Blog of Rights

It Sure Sounds Like the NSA Is Tracking Our Locations

It Sure Sounds Like the NSA Is Tracking Our Locations

By Patrick C. Toomey, Staff Attorney, ACLU National Security Project at 12:36pm
The drumbeat of “non-denial denials” is getting louder as the NSA continues to refuse to directly state whether it is using cell phone information to track Americans’ whereabouts. When NSA Director Lt. Gen. Keith Alexander was asked again about the NSA’s cell phone location tracking on Thursday — at a hearing before the Senate Select Committee on Intelligence — this is how the exchange went:
Victory! Federal Court Recognizes Constitutional Rights of Americans on the No-Fly List

Victory! Federal Court Recognizes Constitutional Rights of Americans on the No-Fly List

By Nusrat Choudhury, Staff Attorney, ACLU Racial Justice Program at 2:31pm

A federal court took a critically important step late yesterday towards placing a check on the government's...

What's the Difference Between Force Feeding and Waterboarding?

What's the Difference Between Force Feeding and Waterboarding?

By Zak Newman, ACLU Washington Legislative Office at 10:02am

The Department of Defense this month publicly released its newest rationalization for the abusive force-feeding program at Guantánamo Bay. In this latest memo on hunger strike policies, the abusive force-feeding program is referred to as "medical…

Guantánamo Dispatch: When a Guilty Plea is the Way Out

Guantánamo Dispatch: When a Guilty Plea is the Way Out

By Marcellene Hearn, Senior Staff Attorney, ACLU National Security Project at 9:53am

I watched a man yesterday plead guilty to war crimes in a military commission, and it troubled me. It troubled me because just the day before, I watched the defense counsel in another commission proceeding taking place at Guantánamo this week make…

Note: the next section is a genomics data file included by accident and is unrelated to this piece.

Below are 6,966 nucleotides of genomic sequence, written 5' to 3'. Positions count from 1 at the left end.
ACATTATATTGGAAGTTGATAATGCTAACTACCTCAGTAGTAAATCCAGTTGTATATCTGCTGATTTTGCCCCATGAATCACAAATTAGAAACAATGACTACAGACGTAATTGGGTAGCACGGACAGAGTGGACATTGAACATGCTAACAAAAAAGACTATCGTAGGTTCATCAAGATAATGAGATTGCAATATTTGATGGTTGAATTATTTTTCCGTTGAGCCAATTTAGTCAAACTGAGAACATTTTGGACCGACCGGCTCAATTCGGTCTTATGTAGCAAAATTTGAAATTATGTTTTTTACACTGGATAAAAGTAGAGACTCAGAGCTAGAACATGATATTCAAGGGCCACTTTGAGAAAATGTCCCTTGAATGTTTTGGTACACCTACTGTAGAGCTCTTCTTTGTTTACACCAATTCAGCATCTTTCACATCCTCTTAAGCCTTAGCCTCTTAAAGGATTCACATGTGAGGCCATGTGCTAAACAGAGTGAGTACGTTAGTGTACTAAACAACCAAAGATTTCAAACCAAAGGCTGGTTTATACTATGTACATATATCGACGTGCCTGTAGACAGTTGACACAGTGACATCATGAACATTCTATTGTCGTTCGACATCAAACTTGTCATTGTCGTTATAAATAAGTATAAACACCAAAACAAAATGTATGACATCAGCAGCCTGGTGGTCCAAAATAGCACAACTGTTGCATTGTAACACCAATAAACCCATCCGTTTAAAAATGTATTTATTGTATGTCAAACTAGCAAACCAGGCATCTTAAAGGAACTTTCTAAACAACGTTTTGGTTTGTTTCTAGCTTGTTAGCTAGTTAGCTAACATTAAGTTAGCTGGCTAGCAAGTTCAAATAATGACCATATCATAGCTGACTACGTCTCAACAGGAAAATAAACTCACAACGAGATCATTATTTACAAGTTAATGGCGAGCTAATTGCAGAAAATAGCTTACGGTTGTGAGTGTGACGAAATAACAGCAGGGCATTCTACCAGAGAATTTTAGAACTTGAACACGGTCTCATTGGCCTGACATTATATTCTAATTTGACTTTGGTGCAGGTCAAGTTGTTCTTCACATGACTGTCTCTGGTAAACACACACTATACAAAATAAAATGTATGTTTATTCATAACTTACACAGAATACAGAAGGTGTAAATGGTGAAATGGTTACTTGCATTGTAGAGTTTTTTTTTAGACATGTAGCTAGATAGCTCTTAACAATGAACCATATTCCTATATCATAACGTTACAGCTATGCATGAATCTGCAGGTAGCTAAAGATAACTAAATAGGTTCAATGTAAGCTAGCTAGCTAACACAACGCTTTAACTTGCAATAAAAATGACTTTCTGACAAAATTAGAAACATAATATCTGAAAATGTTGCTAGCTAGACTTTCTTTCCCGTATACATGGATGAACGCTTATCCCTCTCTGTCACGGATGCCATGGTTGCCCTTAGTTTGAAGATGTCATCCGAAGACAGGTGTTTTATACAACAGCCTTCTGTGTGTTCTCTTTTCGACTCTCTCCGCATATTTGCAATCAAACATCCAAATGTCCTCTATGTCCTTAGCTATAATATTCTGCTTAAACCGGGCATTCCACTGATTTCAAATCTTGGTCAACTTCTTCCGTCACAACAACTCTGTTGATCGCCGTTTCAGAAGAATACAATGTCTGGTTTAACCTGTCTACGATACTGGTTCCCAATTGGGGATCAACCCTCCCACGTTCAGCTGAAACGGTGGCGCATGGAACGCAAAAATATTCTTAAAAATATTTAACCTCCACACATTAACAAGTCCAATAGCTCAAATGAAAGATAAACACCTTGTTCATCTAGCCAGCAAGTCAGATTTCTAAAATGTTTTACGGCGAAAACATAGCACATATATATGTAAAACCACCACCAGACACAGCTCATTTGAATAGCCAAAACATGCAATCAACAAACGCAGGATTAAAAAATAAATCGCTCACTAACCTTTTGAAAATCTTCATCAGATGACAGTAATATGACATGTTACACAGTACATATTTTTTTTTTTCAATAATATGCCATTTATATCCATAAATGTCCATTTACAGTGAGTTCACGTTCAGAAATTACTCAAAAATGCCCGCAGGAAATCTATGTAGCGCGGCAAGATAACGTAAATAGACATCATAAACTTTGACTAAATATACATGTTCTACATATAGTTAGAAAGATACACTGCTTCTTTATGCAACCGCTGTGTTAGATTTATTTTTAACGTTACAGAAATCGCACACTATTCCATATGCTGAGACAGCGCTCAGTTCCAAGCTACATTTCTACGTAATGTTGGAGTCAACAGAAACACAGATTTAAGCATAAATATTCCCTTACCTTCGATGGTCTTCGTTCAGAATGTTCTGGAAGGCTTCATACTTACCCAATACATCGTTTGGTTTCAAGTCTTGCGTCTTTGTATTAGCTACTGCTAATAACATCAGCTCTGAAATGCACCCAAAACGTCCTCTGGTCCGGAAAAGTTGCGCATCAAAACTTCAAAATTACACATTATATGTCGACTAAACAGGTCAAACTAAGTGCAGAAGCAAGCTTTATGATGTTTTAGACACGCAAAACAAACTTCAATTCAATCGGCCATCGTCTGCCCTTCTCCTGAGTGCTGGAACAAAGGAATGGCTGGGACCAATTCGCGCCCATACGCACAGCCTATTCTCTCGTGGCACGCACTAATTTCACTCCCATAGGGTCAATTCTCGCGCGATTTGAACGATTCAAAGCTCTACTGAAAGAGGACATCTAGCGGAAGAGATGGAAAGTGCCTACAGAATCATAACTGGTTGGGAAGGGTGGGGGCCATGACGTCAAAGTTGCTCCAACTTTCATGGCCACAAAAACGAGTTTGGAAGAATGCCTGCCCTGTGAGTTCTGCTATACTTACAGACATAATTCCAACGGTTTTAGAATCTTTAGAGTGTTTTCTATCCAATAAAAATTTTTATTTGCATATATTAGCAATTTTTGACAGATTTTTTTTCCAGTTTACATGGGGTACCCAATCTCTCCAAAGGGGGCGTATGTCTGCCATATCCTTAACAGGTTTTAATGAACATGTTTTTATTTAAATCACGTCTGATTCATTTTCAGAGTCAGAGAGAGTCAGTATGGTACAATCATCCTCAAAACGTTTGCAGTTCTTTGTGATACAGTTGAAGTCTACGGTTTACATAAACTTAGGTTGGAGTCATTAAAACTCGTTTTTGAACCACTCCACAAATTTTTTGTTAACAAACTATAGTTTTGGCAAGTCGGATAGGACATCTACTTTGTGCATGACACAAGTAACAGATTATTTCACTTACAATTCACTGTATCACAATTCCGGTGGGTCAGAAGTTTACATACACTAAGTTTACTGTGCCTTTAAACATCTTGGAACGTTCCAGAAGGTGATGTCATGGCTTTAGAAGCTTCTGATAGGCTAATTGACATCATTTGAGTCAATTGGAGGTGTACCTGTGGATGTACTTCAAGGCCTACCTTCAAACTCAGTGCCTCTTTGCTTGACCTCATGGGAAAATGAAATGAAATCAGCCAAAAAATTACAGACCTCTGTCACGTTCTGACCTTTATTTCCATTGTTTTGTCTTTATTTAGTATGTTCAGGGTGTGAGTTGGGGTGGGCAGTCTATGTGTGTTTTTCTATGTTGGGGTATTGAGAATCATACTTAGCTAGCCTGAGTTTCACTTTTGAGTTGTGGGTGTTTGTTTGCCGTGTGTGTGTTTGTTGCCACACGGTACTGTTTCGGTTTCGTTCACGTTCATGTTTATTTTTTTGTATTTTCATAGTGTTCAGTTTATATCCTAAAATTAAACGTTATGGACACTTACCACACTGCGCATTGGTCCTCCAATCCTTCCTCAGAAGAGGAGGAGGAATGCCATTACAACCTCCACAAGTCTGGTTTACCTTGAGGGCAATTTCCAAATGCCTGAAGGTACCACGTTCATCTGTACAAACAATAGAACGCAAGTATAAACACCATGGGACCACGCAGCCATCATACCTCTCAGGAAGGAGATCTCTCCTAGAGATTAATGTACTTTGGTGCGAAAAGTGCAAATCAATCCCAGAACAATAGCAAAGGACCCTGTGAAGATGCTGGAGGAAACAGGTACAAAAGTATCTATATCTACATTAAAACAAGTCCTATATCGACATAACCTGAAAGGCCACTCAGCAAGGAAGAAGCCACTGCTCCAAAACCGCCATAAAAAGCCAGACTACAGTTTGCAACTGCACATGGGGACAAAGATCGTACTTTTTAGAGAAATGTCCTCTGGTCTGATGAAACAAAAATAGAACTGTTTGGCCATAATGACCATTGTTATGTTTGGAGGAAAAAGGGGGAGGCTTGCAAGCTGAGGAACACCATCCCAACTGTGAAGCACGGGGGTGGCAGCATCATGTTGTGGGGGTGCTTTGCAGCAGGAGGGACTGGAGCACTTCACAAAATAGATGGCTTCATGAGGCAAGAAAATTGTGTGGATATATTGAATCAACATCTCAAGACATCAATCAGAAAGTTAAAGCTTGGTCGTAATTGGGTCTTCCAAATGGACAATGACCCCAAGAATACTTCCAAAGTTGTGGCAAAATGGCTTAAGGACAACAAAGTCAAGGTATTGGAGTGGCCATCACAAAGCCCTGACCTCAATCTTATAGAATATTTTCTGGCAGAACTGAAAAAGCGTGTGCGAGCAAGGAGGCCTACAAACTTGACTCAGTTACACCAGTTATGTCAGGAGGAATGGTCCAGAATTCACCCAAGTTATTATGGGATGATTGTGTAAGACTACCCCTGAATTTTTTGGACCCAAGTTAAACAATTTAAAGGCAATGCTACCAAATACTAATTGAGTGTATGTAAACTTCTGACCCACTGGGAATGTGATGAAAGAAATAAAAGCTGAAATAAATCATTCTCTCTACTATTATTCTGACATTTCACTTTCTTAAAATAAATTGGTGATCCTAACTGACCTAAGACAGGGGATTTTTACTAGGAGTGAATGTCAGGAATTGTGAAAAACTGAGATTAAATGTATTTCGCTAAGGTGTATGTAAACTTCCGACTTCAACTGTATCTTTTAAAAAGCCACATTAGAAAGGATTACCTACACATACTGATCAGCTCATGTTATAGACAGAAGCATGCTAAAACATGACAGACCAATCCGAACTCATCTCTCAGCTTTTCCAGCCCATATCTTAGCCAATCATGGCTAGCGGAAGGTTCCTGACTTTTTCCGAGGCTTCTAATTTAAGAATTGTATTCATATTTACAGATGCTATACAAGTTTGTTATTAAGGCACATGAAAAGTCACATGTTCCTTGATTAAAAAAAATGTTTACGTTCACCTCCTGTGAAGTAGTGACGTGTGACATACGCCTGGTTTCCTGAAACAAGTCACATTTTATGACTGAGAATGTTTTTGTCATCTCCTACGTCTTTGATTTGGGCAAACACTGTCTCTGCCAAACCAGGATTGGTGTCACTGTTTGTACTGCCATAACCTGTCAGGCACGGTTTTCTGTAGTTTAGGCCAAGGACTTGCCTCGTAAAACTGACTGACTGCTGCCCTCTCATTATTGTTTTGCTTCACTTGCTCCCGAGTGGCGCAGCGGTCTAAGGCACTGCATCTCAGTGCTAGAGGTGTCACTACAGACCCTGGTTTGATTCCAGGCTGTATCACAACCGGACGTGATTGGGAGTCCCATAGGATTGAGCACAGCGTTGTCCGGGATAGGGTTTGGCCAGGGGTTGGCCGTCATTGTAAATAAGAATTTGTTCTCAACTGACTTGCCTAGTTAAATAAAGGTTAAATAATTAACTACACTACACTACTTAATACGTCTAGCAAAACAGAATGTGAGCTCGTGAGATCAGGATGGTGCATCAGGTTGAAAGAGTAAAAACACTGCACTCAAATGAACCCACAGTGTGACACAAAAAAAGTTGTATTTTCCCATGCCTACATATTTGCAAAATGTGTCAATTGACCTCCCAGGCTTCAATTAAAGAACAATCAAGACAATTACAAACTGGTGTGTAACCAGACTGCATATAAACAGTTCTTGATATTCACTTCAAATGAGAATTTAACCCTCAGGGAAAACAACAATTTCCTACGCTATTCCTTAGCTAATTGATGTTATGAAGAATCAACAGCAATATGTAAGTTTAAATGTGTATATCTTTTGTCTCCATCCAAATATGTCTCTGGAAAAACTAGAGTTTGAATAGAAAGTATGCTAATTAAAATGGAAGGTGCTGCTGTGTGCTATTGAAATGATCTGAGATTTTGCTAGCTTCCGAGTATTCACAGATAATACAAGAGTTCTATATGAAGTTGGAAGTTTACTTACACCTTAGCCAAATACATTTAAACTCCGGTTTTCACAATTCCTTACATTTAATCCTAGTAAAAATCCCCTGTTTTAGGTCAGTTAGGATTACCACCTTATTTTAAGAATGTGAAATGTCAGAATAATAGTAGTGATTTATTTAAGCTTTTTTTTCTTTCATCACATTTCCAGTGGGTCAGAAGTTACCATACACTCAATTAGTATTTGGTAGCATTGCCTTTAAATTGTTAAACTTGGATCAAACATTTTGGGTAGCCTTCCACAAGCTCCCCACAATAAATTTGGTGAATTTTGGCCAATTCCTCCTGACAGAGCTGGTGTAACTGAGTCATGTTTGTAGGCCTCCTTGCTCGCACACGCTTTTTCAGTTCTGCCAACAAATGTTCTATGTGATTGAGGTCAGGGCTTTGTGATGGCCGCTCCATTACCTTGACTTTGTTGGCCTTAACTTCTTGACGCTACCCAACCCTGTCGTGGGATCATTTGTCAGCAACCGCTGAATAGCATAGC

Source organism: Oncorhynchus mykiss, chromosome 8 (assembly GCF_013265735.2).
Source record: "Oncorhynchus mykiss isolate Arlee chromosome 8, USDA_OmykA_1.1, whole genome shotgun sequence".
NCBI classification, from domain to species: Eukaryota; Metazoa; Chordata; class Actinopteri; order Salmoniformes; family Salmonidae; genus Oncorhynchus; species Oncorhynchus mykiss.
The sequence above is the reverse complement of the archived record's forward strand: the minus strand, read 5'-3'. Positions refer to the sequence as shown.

So you think you have nothing to hide...

So you think you have nothing to hide...

By Kade Crockford, Director, ACLU of Massachusetts Technology for Liberty Project at 11:00pm

Governments at the local, state, and federal level increasingly collect troves of sensitive information about where we go, what we read, who we know, what we buy, and more. Some people say they don't care about this silent and ever present surveillance.…

MLK, Spying, and the “Urgency of the Moment”

MLK, Spying, and the “Urgency of the Moment”

By Brett Max Kaufman, Legal Fellow, ACLU National Security Project at 11:44am

Last week, Martin Luther King, Jr. would have celebrated his 85th birthday in an America that, in myriad ways, is a freer, fairer, and more just nation than the one he knew. Today, we pause to remember the man for daring to dream of equality of personhood…

Oklahoma Can't "Save" Itself from the U.S. Constitution

Oklahoma Can't "Save" Itself from the U.S. Constitution

By Chandra Bhatnagar, Senior Staff Attorney, ACLU Human Rights Program & Daniel Mach at 11:53am

No state should deny its residents the essential right to exercise their religion. No state should target or disfavor any faith. No state should engage in actions that contravene the requirements of the U.S. Constitution, and no state should seek to…

New Proposal Could Singlehandedly Cripple Free Speech Online

New Proposal Could Singlehandedly Cripple Free Speech Online

By Lee Rowland, Staff Attorney, ACLU Speech, Privacy & Technology Project & Gabe Rottman, Legislative Counsel, ACLU Washington Legislative Office at 5:10pm

The Internet has evolved into a true marketplace for every idea – if you can think of it, you can find it on the web. That the online world has blossomed into this virtual town square teeming with diverse content is no accident. It is largely a creation…